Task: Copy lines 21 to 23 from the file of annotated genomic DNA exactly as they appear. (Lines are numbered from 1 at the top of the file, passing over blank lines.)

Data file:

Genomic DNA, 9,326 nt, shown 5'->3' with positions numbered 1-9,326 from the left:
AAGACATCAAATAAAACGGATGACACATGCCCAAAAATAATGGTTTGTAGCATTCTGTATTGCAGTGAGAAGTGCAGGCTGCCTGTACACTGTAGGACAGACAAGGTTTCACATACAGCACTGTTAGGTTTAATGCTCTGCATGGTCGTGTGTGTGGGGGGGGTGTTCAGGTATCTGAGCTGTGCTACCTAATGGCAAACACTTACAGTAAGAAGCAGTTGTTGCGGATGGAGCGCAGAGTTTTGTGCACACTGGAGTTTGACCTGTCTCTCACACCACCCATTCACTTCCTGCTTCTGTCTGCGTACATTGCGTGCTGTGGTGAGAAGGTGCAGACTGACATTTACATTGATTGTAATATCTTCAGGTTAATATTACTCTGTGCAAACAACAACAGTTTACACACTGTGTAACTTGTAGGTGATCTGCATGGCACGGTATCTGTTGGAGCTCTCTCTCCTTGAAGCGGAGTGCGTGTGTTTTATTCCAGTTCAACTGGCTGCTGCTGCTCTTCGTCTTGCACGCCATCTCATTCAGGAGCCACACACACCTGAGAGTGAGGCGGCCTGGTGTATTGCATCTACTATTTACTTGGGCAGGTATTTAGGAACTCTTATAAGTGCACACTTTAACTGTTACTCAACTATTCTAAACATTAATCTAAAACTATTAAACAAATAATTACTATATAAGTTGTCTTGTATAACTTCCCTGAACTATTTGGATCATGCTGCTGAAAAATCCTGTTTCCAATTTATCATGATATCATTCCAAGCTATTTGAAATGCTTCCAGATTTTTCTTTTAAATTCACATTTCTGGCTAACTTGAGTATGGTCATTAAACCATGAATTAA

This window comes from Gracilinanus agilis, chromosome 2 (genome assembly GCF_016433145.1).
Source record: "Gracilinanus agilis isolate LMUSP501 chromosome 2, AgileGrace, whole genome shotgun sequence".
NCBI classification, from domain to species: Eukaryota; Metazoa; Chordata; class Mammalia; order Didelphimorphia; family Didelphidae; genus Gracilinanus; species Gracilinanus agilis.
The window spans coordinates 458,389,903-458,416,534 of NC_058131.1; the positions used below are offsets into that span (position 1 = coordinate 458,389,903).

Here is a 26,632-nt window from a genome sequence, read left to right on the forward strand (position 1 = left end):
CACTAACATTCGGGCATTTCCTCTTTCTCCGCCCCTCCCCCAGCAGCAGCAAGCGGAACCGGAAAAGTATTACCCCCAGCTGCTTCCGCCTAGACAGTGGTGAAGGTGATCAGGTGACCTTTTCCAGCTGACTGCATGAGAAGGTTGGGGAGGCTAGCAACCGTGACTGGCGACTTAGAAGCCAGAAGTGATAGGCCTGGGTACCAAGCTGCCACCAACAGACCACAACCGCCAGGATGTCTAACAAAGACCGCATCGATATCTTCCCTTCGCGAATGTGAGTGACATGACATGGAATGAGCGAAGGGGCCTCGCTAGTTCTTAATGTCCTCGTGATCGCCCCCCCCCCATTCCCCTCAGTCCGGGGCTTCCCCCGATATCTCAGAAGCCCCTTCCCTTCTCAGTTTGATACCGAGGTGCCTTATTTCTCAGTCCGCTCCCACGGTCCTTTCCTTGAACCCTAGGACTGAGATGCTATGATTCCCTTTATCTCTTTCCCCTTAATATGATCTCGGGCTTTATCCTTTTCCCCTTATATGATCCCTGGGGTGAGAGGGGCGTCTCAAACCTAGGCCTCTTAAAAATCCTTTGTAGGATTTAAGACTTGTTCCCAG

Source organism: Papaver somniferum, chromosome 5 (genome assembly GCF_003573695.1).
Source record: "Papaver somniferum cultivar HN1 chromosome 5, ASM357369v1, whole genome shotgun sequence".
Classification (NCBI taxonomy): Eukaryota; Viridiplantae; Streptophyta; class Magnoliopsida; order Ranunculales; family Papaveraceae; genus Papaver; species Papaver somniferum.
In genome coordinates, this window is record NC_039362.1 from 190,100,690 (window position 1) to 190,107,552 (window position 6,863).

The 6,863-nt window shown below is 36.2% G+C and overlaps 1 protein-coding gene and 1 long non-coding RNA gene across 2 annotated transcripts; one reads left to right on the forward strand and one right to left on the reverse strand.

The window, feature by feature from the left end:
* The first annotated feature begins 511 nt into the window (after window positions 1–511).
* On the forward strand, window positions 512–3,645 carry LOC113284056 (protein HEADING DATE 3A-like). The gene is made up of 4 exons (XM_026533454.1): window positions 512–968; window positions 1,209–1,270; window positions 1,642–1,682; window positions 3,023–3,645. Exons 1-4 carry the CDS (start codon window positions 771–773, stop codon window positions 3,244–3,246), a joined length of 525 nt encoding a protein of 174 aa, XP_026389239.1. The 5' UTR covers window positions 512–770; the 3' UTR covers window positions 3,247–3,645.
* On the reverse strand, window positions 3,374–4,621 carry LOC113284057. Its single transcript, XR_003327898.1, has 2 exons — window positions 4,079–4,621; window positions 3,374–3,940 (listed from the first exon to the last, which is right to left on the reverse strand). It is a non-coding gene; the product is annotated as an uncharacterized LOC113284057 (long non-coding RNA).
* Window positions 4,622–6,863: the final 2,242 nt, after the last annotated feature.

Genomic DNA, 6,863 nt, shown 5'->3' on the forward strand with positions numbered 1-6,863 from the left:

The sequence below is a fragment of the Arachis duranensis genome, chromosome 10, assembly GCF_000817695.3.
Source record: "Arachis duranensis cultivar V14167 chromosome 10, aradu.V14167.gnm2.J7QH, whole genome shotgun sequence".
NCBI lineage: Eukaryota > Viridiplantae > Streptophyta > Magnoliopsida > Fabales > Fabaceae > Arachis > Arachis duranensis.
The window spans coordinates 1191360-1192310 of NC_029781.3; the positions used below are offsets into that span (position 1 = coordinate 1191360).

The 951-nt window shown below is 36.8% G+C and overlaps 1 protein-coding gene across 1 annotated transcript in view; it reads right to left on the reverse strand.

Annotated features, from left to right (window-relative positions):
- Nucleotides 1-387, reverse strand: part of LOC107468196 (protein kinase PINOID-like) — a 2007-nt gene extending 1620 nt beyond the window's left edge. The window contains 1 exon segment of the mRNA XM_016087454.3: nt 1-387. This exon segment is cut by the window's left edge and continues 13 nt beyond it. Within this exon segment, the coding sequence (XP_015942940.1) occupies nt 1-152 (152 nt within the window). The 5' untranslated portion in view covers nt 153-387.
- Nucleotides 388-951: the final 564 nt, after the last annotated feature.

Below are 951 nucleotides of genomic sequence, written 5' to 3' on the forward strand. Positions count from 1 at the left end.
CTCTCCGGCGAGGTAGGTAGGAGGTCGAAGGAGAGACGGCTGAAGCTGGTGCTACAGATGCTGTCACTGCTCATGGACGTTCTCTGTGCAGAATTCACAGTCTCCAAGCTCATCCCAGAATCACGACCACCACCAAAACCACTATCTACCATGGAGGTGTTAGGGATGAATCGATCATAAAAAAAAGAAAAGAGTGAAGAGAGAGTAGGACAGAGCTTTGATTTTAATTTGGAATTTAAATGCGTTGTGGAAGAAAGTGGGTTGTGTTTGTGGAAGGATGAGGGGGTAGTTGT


Source record: "Arachis duranensis cultivar V14167 chromosome 10, aradu.V14167.gnm2.J7QH, whole genome shotgun sequence".
NCBI lineage: Eukaryota > Viridiplantae > Streptophyta > Magnoliopsida > Fabales > Fabaceae > Arachis > Arachis duranensis.
The window spans coordinates 1191360-1192310 of NC_029781.3; the positions used below are offsets into that span (position 1 = coordinate 1191360).